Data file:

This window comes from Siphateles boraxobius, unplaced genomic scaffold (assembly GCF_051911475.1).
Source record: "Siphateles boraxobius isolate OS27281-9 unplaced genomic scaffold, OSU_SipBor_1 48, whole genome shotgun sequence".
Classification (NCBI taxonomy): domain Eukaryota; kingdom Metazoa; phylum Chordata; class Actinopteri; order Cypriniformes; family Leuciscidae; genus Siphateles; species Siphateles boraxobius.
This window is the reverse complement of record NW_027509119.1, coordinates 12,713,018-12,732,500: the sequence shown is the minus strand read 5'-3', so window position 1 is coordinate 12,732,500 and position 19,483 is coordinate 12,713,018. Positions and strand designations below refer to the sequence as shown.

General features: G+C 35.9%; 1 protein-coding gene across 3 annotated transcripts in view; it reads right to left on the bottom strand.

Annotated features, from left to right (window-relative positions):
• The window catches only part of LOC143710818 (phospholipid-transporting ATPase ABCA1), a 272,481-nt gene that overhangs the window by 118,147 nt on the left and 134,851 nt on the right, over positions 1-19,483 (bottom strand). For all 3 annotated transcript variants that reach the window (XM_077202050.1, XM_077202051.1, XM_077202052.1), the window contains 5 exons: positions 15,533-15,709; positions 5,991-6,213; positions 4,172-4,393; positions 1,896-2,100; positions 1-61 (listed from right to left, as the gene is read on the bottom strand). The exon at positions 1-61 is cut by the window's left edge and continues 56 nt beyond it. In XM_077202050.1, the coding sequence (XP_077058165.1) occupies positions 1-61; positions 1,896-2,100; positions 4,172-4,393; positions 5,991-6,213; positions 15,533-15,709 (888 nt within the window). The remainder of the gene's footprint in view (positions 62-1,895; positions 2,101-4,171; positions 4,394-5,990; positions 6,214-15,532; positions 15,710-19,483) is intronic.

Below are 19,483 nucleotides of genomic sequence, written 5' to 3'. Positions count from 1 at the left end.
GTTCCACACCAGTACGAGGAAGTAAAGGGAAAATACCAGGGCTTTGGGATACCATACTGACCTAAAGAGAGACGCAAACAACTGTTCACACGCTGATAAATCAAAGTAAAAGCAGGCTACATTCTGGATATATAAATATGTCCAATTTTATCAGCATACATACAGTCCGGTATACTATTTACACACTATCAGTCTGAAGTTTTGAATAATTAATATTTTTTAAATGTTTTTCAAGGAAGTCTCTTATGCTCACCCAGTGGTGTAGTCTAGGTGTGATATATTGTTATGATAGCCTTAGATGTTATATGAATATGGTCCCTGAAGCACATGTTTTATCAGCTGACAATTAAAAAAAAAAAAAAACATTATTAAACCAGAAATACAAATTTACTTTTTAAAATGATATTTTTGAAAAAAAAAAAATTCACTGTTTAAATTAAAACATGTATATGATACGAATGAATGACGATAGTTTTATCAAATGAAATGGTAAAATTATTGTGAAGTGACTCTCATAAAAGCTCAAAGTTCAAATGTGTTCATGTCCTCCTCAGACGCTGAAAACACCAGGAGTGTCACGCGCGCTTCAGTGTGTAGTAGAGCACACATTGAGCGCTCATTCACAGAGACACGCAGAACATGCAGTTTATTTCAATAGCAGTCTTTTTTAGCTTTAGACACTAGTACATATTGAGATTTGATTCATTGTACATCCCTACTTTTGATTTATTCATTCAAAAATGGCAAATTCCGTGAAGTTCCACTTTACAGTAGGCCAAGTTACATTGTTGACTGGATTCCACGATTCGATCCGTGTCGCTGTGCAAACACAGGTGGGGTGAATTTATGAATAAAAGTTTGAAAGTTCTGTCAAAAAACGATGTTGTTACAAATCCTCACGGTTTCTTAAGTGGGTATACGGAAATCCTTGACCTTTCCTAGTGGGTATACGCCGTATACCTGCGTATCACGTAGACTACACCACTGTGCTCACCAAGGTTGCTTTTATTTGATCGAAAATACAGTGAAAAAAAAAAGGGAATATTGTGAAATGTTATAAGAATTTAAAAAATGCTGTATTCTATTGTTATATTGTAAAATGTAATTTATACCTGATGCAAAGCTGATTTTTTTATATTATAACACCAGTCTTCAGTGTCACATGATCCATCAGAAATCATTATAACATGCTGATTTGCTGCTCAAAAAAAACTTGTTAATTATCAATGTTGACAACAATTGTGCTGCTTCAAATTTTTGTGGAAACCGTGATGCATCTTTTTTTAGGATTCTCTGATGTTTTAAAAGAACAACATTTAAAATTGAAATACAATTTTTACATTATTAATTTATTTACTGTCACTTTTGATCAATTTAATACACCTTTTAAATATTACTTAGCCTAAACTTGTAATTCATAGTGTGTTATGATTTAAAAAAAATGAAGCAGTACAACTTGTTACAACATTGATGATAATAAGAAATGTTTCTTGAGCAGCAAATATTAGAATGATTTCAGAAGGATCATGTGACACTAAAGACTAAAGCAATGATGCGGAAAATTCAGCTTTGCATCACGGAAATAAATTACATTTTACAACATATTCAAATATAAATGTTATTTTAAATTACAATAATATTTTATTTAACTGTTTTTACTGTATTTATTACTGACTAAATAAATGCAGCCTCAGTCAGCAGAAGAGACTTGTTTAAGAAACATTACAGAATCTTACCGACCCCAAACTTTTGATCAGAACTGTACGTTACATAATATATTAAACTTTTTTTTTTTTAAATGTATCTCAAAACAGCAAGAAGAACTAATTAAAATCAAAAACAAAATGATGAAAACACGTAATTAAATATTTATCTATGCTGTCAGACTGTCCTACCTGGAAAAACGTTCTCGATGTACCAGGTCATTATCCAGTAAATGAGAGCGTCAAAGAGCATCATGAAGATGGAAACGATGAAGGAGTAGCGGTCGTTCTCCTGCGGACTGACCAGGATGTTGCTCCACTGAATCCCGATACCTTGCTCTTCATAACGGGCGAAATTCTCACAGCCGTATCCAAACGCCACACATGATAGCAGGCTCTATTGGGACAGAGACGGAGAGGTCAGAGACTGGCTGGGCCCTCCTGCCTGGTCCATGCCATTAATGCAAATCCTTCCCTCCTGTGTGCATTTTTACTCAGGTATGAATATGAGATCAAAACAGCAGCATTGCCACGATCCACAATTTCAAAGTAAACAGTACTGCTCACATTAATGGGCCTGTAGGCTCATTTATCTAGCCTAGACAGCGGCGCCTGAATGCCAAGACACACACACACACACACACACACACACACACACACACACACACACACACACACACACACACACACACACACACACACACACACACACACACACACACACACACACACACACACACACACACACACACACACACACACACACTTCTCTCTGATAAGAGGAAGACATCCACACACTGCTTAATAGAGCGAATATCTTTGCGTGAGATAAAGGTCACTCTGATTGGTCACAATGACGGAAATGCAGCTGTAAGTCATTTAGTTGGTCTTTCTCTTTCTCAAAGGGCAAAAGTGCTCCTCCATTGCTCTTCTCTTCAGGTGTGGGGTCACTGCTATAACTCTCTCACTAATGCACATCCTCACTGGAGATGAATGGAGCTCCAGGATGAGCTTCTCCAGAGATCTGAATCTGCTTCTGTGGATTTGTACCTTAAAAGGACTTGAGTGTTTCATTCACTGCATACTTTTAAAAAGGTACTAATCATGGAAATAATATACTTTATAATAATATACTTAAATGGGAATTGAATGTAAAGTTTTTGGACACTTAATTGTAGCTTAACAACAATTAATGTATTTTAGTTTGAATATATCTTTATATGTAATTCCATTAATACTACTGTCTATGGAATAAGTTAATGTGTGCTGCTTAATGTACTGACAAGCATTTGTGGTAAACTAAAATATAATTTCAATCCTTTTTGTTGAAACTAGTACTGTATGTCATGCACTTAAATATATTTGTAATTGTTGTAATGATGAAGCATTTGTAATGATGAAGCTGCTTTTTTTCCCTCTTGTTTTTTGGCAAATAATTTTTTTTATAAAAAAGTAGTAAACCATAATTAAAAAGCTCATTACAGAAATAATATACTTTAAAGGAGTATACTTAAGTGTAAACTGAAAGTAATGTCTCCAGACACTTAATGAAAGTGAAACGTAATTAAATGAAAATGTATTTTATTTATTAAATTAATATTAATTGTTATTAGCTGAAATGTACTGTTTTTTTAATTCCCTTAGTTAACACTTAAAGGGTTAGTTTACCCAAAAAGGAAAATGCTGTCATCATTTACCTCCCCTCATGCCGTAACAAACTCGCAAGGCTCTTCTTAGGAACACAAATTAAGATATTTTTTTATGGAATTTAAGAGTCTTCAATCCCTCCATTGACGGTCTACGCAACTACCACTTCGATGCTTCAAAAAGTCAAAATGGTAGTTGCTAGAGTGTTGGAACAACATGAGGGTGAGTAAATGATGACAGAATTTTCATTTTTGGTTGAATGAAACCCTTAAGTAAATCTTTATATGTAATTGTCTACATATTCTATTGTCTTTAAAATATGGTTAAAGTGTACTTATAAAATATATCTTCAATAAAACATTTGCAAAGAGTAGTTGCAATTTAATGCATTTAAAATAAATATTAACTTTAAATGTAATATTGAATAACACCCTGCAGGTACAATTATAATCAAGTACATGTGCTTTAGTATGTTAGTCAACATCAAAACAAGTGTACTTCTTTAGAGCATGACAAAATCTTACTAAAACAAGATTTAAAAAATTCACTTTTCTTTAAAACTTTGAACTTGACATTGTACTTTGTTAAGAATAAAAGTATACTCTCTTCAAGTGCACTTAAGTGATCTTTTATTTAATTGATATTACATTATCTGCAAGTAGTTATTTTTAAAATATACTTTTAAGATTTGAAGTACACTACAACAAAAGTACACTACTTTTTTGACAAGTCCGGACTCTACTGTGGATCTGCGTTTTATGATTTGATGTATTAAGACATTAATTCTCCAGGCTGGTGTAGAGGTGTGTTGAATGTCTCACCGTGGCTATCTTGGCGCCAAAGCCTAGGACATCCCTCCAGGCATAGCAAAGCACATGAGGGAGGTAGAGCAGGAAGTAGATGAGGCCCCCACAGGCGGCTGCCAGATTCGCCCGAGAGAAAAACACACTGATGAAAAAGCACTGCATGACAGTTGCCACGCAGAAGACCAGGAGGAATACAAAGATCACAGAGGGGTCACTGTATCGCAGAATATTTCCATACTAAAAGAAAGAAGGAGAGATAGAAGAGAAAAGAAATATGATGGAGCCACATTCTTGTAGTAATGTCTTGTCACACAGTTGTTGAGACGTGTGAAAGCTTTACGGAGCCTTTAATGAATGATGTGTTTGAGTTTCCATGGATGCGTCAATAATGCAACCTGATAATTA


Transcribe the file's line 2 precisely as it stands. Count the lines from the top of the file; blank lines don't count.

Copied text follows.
Source record: "Siphateles boraxobius isolate OS27281-9 unplaced genomic scaffold, OSU_SipBor_1 48, whole genome shotgun sequence".